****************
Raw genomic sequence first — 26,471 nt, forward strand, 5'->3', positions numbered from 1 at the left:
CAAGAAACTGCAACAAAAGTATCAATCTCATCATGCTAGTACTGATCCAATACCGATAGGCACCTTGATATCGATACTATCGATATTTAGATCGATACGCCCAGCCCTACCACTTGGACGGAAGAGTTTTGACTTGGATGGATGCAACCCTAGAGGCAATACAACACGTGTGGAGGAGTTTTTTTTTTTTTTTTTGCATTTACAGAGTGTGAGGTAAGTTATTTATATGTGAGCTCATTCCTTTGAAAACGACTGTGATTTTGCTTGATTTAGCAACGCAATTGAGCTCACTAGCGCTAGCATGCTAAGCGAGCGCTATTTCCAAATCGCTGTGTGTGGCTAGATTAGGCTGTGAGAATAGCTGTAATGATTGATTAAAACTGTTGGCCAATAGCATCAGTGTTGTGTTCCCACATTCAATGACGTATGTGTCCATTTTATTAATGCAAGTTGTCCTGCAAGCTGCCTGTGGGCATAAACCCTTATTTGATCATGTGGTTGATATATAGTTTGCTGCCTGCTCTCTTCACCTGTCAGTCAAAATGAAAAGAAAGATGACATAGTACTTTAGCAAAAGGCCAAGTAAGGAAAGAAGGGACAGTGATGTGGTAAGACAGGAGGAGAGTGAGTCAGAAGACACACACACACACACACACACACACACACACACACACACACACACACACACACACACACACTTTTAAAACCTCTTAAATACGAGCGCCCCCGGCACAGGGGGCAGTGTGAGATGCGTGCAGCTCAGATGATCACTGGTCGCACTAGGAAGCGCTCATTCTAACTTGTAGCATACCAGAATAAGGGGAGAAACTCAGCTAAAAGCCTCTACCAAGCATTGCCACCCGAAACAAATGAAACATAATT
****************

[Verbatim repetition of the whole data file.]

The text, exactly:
Raw genomic sequence first — 26,471 nt, forward strand, 5'->3', positions numbered from 1 at the left:
CAAGAAACTGCAACAAAAGTATCAATCTCATCATGCTAGTACTGATCCAATACCGATAGGCACCTTGATATCGATACTATCGATATTTAGATCGATACGCCCAGCCCTACCACTTGGACGGAAGAGTTTTGACTTGGATGGATGCAACCCTAGAGGCAATACAACACGTGTGGAGGAGTTTTTTTTTTTTTTTTTGCATTTACAGAGTGTGAGGTAAGTTATTTATATGTGAGCTCATTCCTTTGAAAACGACTGTGATTTTGCTTGATTTAGCAACGCAATTGAGCTCACTAGCGCTAGCATGCTAAGCGAGCGCTATTTCCAAATCGCTGTGTGTGGCTAGATTAGGCTGTGAGAATAGCTGTAATGATTGATTAAAACTGTTGGCCAATAGCATCAGTGTTGTGTTCCCACATTCAATGACGTATGTGTCCATTTTATTAATGCAAGTTGTCCTGCAAGCTGCCTGTGGGCATAAACCCTTATTTGATCATGTGGTTGATATATAGTTTGCTGCCTGCTCTCTTCACCTGTCAGTCAAAATGAAAAGAAAGATGACATAGTACTTTAGCAAAAGGCCAAGTAAGGAAAGAAGGGACAGTGATGTGGTAAGACAGGAGGAGAGTGAGTCAGAAGACACACACACACACACACACACACACACACACACACACACACACACACACACACACACACACTTTTAAAACCTCTTAAATACGAGCGCCCCCGGCACAGGGGGCAGTGTGAGATGCGTGCAGCTCAGATGATCACTGGTCGCACTAGGAAGCGCTCATTCTAACTTGTAGCATACCAGAATAAGGGGAGAAACTCAGCTAAAAGCCTCTACCAAGCATTGCCACCCGAAACAAATGAAACATAATT